According to The Sentencing Project, a national advocacy and research organization, prisoners incarcerated on a drug charges comprise half of the prison population, while the number of drug offenders in state prisons has increased thirteen-fold since 1980.
Jails and prisons do a good job of isolating truly dangerous people from hurting the rest of us, and I’m in all in favor of that.
But a large percentage of the offenders in our jails and prisoners are there for non-violent crimes. Putting more cops on the street and locking up more low-level drug dealers won’t make our neighborhoods safer in the long run.
Some might argue that rising incarceration and falling crime statistics are proof positive that our current approach to criminal justice is working – except that it isn’t.
The cost of building and operating jails and prisons – which are far more expensive than running schools or job training programs – is bankrupting us.
While we can debate whether fears about crime are exaggerated, there’s no doubt that our national and local economies are still in deep trouble. Georgia’s unemployment rate has shot past the national average while other indicators of our economic health have continued their downward trend.
Former mainstays of our economy such as manufacturing that once provided good jobs for millions of Americans with limited education, are gone overseas or gone extinct. And they’re not coming back.
The erosion of the country’s economic base has resulted in a generation of young men and women who are unequipped to become law-abiding, tax-paying citizens. That’s not going to change unless they can find jobs that pay a sustainable, living wage.
That’s why we must look forward to an economic green revolution. The Obama administration’s stimulus bill has included more than $60 billion for clean energy, including $11 billion to modernize the power grid to move energy from renewable energy projects to the cities and $2 billion in grants to develop better batteries for cars. About $97 million of those funds have been earmarked for Georgia.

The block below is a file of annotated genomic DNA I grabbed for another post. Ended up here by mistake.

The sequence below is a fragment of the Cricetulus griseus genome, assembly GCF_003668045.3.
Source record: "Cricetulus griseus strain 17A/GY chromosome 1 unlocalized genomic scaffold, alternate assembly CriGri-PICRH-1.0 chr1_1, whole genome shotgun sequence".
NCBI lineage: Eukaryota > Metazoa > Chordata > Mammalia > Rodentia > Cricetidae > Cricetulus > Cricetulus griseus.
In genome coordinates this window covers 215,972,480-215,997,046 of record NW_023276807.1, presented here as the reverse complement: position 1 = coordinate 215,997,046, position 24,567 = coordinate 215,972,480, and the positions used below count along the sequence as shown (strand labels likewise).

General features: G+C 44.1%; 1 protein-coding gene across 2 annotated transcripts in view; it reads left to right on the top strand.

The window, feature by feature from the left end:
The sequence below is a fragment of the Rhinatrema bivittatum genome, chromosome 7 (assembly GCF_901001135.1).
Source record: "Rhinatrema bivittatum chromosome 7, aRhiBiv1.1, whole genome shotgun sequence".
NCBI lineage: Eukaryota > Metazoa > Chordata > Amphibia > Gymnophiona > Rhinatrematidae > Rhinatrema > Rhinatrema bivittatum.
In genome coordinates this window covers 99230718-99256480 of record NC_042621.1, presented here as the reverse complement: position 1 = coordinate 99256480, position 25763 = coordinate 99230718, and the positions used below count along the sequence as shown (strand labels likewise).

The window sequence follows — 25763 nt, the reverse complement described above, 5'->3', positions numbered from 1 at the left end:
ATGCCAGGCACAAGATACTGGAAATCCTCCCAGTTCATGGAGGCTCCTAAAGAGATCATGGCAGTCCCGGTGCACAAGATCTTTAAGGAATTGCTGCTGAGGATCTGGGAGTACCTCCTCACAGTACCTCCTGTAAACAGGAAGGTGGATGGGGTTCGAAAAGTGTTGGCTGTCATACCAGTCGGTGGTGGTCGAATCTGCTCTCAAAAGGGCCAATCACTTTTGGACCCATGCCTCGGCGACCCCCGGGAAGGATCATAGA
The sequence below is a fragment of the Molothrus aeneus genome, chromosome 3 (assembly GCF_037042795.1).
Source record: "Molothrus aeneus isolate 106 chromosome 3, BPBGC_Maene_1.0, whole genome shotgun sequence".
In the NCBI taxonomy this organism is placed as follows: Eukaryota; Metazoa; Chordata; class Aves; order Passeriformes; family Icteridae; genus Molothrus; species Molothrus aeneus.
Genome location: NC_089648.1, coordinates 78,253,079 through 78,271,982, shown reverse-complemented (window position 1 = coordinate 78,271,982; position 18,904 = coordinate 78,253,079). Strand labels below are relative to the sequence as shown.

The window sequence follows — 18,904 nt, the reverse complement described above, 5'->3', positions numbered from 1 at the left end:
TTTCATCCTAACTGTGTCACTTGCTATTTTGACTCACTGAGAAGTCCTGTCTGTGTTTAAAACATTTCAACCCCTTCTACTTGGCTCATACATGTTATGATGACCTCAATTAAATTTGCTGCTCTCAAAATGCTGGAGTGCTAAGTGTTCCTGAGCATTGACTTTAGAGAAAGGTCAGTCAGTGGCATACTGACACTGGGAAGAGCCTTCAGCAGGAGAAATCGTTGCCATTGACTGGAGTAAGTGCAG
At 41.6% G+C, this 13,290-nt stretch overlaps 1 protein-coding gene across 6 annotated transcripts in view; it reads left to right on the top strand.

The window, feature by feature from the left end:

A report issued in June by the Pew Charitable Trusts found that states that were early adopters of energy efficiency standards for power companies had been successful in developing new jobs for their residents.
Between 1998 and 2007, California had created about 125,000 green jobs, Texas had nearly 56,000 and Pennsylvania had about 39,000.
The Pew study reported that jobs in the clean energy economy grew at a national rate of 9.1 percent, while traditional jobs grew by only 3.7 percent during that same period.
According to the report, those green jobs were “as diverse as engineers, plumbers, administrative assistants, construction workers, machine setters, marketing consultants, teachers and many others, with annual incomes ranging from $21,000 to $111,000.”
Of course, many of the jobs in the emerging green economy will rightfully go to displaced workers with no criminal records.
But at the same time, there’s great potential to create gainful employment for those who would otherwise be selling drugs, terrifying our communities and clogging our jails and prisons.
The choice is clear. We can spend our time being paralyzed by our fears about crime or we can get serious about giving people jobs rather than jail cells.